Deionized water and distilled water are both types of high purity water, but they are produced in different ways. Depending on the source water, distilled water can be more pure than deionized water – but that doesn't necessarily mean that it's better. There are pros and cons to using deionized water vs. distilled water for particular processes, particularly when it comes to cost and efficiency.
Before you decide which is better, distilled vs. deionized water, you need to understand the differences. Deionized (DI) water is water that has been treated to remove all ions – typically, that means all of the dissolved mineral salts. Distilled water has been boiled so that it evaporates and then re-condensed, leaving most impurities behind.
Organic materials and inorganic minerals are the most common impurities found in water. The organics can typically be removed via filtering methods, including physical filters, carbon filters, and reverse osmosis (RO) membranes. After this pre-treatment, the water can be sent through a DI system, which contains two types of resin: cation and anion. These two resins attract positive and negative ions, respectively, replacing them with H+ and OH-. H+ combined with OH- becomes H2O – water. The combination of filters and DI resins can remove nearly all contaminants.
Distillation is one of the oldest methods of purifying water. Filtered water is heated until it has evaporated, turning into steam. This steam is collected in a sterile container, where it condenses and becomes water again. Because water has a lower boiling point than most contaminants (including minerals), they are left behind when the water turns into steam. The resulting water is, therefore, very pure. In addition, some water is double or triple distilled, with the condensed water being boiled and condensed a second or third time.
When it comes to distilled water vs. deionized water, both are very pure. In each case, however, the purity of the water before it goes through the water treatment makes a difference. The deionization process, for example, only removes ions – charged non-organic particles – from the water. The water should be filtered first to remove organic material, and additional filtering with a reverse osmosis (RO) system will remove a significant number of additional contaminants. This leaves only a small amount of ionized minerals for the DI system to remove.
Water distillation, on the other hand, can remove more impurities than just ions. This process removes nearly all minerals, many chemicals, and most bacteria. That doesn't mean that it removes everything, however, especially if the water contains volatile organics and certain other contaminants. These impurities will evaporate and stay in the distilled water. As with deionized water, pre-treatment filtering is an important step.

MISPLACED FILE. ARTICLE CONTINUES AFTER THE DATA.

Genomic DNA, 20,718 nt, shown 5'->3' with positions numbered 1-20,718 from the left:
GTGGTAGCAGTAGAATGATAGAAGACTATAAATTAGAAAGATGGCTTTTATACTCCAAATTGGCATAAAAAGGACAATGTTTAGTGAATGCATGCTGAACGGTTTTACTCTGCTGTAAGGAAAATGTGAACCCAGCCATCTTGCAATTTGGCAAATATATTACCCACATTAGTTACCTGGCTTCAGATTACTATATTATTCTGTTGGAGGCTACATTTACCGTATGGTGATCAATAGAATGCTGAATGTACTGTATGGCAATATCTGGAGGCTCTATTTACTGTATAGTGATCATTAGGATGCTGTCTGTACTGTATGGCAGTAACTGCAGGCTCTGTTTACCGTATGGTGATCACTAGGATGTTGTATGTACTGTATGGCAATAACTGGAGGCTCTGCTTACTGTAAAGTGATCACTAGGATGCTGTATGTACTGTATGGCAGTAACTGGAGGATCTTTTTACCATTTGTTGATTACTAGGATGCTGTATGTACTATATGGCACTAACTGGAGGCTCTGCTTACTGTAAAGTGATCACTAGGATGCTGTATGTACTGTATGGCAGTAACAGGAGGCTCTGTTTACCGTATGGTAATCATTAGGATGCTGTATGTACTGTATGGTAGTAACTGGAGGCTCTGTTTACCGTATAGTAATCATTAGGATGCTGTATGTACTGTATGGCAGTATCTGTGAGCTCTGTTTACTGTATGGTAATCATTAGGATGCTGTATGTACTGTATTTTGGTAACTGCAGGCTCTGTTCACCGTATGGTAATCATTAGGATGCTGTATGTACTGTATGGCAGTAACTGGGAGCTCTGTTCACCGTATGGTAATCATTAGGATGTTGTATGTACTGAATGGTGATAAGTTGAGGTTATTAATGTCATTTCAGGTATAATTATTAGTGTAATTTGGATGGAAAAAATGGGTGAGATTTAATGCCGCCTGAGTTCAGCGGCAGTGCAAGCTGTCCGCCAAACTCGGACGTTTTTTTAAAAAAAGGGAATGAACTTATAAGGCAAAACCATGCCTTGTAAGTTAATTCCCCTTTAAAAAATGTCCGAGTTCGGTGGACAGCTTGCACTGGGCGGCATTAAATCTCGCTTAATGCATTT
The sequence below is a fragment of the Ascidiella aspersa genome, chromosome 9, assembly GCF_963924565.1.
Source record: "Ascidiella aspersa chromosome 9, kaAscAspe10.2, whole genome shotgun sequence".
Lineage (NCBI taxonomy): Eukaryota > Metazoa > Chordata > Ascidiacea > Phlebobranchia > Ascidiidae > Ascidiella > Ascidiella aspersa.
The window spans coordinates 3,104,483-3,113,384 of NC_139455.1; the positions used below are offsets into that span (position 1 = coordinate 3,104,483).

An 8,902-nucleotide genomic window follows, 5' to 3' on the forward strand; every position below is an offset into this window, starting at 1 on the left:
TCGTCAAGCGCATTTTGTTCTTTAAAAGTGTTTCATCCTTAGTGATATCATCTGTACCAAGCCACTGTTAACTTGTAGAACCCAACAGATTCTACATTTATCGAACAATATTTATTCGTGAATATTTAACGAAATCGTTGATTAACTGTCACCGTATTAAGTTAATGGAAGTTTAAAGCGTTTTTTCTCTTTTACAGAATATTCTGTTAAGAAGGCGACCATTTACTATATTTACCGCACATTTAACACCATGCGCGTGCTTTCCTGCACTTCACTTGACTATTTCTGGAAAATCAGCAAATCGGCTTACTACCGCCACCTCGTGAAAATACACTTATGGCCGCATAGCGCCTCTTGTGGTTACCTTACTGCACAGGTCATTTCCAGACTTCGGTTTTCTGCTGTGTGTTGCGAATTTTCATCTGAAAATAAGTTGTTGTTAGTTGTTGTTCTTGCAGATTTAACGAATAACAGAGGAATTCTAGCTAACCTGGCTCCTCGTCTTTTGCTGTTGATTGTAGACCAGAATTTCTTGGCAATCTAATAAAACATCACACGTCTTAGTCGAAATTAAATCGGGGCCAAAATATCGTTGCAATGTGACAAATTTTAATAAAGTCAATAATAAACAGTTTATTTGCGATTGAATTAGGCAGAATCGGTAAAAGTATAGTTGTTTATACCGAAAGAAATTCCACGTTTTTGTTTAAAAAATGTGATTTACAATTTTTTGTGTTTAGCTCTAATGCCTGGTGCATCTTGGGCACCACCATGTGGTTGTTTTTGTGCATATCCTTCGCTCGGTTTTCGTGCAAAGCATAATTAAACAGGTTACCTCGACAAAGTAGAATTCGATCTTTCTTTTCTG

Since both treatment methods produce high purity water, choosing between deionized water vs. distilled water often depends on how you're using it. Distilled water is often more pure, especially if it's been filtered first, and it should not contain any bacteria or other pathogens which could, in theory, be left in DI water. Distilled water, especially if it's been double or triple distilled, can be used for nearly all laboratory applications, including those in which DI water might not be pure enough.
That said, deionized water is a good option for many uses, including cooling applications, many laboratory uses, pharmaceutical industries, and more. Unless very high purity water is required, deionized water is often a better alternative because it can be made more quickly and for less money.
When extremely high purity water (double or triple distilled) is not required, many people look to the cost of deionized water vs. distilled water when choosing between the two. The distillation process can take a relatively long time, especially when large amounts of water need to be boiled, cooled, and collected. In addition, this process requires fuel to heat the water and a sterile container to store it in. When distilled water is exposed to the air over time, it essentially becomes deionized water.
Deionization, on the other hand, can be performed relatively quickly – especially if a mixed bed resin is used, so the water only needs to pass through one time. Many systems use two mixed bed cartridges or tanks, helping to ensure that all ions have been removed, but it's still a relatively fast process when compared to distillation. In addition, deionization is a chemical process, so energy is only typically needed to monitor the process and move the water through the system. If the DI resin is regenerated on site, this can add both time and expense to the process, however.